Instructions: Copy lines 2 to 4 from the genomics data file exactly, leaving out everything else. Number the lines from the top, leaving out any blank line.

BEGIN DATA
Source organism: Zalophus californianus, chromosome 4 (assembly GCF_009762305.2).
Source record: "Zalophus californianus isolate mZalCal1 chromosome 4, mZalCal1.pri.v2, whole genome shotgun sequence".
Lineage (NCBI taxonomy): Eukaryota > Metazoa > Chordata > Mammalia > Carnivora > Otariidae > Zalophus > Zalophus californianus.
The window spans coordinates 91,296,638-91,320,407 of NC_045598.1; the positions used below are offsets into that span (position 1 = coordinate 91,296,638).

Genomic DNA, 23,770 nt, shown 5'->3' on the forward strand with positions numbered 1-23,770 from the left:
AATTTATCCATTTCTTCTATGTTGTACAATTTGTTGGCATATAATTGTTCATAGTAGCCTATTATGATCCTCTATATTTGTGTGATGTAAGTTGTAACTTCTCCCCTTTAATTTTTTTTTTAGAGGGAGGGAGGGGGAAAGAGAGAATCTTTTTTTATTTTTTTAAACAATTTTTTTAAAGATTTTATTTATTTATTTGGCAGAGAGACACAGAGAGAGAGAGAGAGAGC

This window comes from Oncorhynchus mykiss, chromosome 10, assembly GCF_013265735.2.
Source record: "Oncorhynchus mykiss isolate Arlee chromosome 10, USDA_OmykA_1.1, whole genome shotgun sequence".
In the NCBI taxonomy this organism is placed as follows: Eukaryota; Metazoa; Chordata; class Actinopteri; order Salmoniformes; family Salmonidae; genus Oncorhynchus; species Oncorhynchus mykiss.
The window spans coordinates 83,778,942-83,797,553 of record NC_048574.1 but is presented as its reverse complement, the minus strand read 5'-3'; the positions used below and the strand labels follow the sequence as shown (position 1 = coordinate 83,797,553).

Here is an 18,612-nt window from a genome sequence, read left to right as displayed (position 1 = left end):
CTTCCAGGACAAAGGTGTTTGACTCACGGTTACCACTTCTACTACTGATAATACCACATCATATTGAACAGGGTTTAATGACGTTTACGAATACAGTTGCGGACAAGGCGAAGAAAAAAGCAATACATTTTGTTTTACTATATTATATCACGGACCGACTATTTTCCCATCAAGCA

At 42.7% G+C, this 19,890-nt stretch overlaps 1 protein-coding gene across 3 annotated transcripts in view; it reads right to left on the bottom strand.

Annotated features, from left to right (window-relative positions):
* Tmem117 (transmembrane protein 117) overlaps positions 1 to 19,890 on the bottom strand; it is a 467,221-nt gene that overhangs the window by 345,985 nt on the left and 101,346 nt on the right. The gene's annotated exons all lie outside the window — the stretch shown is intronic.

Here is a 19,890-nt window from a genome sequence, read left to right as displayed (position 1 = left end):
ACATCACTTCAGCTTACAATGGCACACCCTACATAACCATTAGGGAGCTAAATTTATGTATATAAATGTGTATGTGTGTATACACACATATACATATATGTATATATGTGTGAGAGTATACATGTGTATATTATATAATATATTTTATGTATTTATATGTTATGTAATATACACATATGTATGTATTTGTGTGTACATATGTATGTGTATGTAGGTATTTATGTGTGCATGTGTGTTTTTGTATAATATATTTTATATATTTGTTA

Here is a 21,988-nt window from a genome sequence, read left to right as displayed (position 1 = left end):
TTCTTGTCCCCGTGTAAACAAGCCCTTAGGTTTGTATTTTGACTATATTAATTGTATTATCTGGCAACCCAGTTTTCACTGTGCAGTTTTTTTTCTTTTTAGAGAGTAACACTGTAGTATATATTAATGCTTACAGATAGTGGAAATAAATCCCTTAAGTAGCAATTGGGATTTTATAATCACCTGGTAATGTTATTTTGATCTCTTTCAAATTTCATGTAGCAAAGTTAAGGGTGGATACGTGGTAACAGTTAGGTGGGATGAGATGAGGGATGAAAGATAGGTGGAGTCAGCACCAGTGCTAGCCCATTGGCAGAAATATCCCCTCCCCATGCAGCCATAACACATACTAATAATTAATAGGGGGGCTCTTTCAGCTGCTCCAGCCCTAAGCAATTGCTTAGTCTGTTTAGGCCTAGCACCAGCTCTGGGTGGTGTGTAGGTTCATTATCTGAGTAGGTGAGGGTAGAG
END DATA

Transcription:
Source record: "Zalophus californianus isolate mZalCal1 chromosome 4, mZalCal1.pri.v2, whole genome shotgun sequence".
Lineage (NCBI taxonomy): Eukaryota > Metazoa > Chordata > Mammalia > Carnivora > Otariidae > Zalophus > Zalophus californianus.
The window spans coordinates 91,296,638-91,320,407 of NC_045598.1; the positions used below are offsets into that span (position 1 = coordinate 91,296,638).